When trying to understand the criminal offense of Accessory to a Crime, located at C.R.S. 18-8-105, you need to consider whether it would be in society’s best interest to allow people to help others avoid arrest or conviction for a crime. Imagine a world where sophisticated businesses helped others hide from police and escape capture following the commission of a crime. It would present quite a problem for law enforcement, and provide incentive for persons to commit criminal offenses.
What Does the Law Say About Accessory to a Crime in Denver?
You can be charged with Accessory to Crime if you provide assistance in any manner, to someone who has committed a crime, if the assistance is designed to “hinder, delay, or prevent the discovery, detection, apprehension, prosecution, conviction, or punishment of another for the commission of a crime.” This is a huge list, and encompasses conduct like providing a place for a fugitive to stay, giving a ride to someone trying to hide from police, or alerting someone to the progress of police efforts to locate them. Beyond these modern day examples, the sky is the limit as to what conduct will amount to Accessory to a Crime in Jefferson, Douglas, and Adams County. Read more about Examples of Accessory to a Crime.
Practical Examples We’ve Seen in Colorado
We commonly see people charged with this offense when they lie to police in Aurora, Centennial or Castle Rock about someone hiding in their house, providing money for a family member to flee out of state, or giving a ride to someone in trouble so they can get away from a crime scene. For example, these might occur following a car crash when a drunk friend runs from the scene of an accident and calls a friend for a ride. The friend helps in the get away. As a result, the friend is susceptible to a charge of Accessory to a Crime.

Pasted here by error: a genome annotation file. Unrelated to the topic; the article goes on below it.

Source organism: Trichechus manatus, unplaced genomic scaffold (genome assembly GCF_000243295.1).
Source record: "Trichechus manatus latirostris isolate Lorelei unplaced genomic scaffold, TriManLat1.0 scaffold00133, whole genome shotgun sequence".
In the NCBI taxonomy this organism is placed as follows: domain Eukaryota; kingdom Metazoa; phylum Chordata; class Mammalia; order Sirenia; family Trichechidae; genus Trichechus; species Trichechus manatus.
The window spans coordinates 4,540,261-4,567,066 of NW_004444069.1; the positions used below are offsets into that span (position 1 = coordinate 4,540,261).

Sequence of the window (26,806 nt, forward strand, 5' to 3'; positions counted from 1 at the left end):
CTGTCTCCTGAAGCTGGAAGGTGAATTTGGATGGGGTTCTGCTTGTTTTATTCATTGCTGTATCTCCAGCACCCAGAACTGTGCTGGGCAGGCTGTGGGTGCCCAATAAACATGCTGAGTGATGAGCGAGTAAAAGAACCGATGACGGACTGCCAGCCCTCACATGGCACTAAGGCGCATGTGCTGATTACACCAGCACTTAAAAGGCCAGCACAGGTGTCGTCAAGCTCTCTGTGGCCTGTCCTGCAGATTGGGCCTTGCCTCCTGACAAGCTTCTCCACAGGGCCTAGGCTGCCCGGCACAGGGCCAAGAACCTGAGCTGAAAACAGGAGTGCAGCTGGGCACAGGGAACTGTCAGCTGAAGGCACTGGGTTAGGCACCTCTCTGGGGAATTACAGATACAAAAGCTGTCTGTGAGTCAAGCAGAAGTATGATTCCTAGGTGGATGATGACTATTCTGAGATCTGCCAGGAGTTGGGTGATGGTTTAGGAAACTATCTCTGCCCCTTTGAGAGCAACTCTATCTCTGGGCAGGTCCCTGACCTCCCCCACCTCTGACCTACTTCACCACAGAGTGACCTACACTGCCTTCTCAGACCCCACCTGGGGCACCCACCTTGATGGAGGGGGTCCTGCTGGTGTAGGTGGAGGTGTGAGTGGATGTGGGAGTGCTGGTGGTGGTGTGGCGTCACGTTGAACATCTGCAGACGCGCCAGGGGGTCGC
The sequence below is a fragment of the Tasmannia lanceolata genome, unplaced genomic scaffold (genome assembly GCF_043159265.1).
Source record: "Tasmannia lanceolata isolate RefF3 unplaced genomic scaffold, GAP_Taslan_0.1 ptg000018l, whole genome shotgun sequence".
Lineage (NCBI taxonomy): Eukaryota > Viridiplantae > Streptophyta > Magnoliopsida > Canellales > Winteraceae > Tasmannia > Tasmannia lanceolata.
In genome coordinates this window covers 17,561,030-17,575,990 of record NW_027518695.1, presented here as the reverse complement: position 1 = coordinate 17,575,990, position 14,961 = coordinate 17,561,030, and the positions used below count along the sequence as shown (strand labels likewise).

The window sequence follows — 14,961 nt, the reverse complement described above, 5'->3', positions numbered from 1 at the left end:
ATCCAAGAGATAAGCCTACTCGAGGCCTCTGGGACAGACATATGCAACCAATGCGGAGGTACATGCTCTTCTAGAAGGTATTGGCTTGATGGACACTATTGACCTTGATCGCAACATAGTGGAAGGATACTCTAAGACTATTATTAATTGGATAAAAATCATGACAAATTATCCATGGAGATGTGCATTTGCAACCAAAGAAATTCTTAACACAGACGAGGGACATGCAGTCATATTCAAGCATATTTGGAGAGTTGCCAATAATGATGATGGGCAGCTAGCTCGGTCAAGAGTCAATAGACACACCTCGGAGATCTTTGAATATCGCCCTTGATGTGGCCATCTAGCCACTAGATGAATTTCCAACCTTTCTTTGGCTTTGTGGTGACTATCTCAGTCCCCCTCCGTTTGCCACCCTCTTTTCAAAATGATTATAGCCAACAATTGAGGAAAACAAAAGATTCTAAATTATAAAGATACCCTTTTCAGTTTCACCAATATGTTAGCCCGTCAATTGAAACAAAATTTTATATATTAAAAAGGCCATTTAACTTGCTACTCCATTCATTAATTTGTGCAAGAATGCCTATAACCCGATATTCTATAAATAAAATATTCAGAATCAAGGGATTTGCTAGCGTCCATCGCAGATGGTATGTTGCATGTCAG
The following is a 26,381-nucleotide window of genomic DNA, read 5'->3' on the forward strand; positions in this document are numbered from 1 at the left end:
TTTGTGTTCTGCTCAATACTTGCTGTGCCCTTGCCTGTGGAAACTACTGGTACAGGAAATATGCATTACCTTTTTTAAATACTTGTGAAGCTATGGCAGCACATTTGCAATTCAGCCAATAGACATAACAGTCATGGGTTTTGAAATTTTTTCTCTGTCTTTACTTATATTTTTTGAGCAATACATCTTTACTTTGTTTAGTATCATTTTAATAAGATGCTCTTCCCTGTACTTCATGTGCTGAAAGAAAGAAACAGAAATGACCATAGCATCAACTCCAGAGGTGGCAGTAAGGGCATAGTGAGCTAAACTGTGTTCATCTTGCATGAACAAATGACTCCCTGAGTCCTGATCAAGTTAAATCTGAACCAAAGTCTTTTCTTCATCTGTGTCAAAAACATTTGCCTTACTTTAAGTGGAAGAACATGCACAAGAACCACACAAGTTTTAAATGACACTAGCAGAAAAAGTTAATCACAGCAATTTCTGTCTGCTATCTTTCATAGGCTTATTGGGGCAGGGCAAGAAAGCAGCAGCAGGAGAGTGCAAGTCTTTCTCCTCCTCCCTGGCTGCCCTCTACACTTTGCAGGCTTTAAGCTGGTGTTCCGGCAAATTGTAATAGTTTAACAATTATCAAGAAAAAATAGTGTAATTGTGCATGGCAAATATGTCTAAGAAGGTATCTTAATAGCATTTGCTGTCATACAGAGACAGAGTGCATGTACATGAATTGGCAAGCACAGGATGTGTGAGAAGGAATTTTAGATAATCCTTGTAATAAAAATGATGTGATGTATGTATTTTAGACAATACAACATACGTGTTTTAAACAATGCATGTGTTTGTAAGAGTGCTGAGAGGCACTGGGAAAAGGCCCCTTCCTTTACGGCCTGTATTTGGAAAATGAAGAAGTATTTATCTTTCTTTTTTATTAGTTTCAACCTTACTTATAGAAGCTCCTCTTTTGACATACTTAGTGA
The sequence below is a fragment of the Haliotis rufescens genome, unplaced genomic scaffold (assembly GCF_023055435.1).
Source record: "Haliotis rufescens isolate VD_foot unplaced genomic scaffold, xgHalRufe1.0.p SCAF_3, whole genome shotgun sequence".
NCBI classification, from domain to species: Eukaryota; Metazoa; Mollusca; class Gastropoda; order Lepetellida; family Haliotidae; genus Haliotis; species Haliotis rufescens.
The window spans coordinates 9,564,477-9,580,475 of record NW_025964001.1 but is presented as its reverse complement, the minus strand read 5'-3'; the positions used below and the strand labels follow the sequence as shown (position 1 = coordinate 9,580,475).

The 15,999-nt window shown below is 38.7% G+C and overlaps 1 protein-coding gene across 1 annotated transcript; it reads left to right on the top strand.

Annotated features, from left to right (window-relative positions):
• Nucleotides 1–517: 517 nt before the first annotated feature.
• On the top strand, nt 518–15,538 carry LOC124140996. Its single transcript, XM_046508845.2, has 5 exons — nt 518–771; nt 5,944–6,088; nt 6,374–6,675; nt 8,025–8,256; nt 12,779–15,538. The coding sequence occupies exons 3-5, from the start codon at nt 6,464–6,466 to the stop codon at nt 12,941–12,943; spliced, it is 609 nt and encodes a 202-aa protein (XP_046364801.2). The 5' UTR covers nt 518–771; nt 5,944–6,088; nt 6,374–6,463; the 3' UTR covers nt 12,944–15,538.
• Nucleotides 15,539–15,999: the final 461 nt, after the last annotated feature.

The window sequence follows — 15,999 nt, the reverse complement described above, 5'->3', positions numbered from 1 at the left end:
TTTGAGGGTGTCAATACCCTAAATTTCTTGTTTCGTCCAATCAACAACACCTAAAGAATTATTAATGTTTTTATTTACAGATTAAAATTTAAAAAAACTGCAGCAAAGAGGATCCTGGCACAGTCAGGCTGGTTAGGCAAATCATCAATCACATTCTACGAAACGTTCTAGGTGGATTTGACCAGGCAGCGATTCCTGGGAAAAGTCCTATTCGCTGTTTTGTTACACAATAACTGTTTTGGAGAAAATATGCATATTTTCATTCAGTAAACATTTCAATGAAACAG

In many cases, family members are not thinking about breaking the law. They are simply doing what family always does: help out relatives. Someone calls for a ride and they help out. Someone is in a bind for money, so they lend it to them. Finally, the police come by and they decide to lie to the police to help out a family member. Under each of these circumstances, the police could charge the family member in Arapahoe County with felony Accessory to a Crime.
Don’t Lie and Don’t Talk – It is Your Constitutional Right to Remain Silent
If the police ever contact you about someone, or about your knowledge of someone, don’t talk to them. You will only be helping them convict you. You are never required to give assistance to police by talking with them. We also recommend that you do not lie to police. The smartest policy is to simply remain silent. This way, no one can later accuse you of affirmatively helping the fugitive or person who has committed an offense. There is a huge difference between lying to police and simply saying nothing, which is your Fifth Amendment right.
If you are approached by police, remain silent and contact our lawyers concerning any Accessory to a Crime charge, at 303-731-0719. Together, we can protect your future.